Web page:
The encouraging, albeit preliminary, results for tCBT programs for OCD, and the challenges faced by current treatment, pose several questions: how can new technologies help to make treatment more accessible, more user-friendly, and more cost-effective?; can tCBT be a vehicle for a more intensive and focused application of CBT principles?; how can we take advantage of the attractiveness of mobile technologies to children and offer an attractive treatment form and space positively affecting treatment motivation, adherence, and effect? The main aim of this paper is to discuss if and how technology can enhance CBT for pediatric OCD, guided by previous relevant studies and making suggestions for future interventions.


How can technology be used to improve the current situation of CBT for OCD?

In this section, we will discuss how tCBT can address several challenges currently faced by CBT, i.e., limited efficacy, insufficient availability and accessibility to adequate treatment, logistic barriers to treatment, and stigma.

tCBT can be delivered in a variety of formats, serving different goals. There are stand-alone programs, without any therapist contact, that can serve as the first step in a stepped care approach for patients with mild complaints, or provide an acceptable treatment option for patients who are reluctant to engage in face-to-face treatment [39, 40]. These programs may make treatment more cost-effective, improve the availability and accessibility of CBT, and meet issues of shame, stigma and convenience.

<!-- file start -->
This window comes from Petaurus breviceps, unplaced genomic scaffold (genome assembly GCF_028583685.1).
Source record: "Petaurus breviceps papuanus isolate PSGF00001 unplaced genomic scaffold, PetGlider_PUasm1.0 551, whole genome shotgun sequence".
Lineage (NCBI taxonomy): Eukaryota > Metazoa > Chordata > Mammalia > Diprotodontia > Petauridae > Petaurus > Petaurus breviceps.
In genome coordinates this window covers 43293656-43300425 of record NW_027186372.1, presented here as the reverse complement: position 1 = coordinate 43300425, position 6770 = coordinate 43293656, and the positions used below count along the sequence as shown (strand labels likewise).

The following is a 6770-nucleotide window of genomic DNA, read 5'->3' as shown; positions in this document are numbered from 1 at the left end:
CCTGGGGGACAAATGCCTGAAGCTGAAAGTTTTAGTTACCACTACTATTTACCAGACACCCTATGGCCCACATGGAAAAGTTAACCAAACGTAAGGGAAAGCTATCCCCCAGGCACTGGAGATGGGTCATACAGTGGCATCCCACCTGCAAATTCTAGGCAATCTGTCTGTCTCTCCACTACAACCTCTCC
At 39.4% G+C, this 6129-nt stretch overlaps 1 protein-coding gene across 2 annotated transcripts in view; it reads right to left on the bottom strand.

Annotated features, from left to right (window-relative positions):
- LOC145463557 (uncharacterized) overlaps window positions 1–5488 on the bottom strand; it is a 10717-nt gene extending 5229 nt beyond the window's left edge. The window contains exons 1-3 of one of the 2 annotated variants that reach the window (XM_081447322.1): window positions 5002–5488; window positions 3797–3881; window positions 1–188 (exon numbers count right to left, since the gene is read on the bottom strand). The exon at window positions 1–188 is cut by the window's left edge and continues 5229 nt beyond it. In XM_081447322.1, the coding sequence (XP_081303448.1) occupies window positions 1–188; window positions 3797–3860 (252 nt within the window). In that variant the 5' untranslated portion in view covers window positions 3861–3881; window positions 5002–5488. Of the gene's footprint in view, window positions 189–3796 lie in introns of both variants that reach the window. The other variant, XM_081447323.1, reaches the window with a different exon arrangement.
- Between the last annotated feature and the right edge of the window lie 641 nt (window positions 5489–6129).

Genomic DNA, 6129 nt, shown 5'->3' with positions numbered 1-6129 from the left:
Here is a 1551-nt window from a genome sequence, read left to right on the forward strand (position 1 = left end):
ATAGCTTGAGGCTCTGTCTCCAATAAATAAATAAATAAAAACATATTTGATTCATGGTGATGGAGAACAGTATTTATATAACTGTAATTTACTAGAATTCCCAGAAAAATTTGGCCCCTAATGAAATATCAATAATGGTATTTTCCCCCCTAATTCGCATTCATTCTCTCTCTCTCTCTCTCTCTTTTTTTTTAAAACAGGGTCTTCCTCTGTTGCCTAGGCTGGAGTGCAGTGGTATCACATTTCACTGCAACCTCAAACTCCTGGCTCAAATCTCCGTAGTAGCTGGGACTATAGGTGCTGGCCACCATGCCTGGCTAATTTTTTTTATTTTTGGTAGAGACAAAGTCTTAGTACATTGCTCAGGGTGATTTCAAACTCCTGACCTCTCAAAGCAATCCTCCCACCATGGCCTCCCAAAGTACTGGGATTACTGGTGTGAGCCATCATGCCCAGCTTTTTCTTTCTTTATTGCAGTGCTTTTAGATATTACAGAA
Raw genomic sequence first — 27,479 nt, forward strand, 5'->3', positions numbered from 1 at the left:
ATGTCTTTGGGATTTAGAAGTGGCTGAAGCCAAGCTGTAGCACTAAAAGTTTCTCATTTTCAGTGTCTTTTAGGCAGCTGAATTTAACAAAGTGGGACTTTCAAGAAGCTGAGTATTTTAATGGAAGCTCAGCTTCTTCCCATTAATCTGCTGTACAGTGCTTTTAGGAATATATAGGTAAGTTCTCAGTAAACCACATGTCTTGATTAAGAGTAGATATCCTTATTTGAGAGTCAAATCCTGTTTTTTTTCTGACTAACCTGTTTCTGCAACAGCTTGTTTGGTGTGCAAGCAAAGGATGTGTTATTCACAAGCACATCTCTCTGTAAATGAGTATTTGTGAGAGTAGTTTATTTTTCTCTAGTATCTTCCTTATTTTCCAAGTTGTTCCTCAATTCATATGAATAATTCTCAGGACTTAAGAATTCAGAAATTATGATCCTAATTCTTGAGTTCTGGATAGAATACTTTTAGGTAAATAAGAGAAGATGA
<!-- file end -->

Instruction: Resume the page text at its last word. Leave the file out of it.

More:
Other tCBT programs use technologies as the main intervention form supplemented with support of a therapist [37, 38]. Comparable to stand-alone programs, these programs offer the opportunity to improve the availability, accessibility, and cost-effectiveness of CBT, while offering more convenience for patients, as treatment can be (mainly) completed at home and therapist resources are used sparingly.

Technologies can also be used as an augmentation strategy to traditional CBT. In these formats CBT is delivered by a therapist, and supported or enriched by the use of technologies [32, 41]. This could address issues of accessibility and effectiveness of CBT by increasing treatment adherence and motivation.

Finally, technologies can serve as a medium to deliver therapist-administered CBT to patients at a distance, using tele- or videoconferencing [38, 42]. These formats improve the accessibility of treatment for patients who would otherwise not have access to treatment due to various geographical or transportation factors.

Concerns about tCBT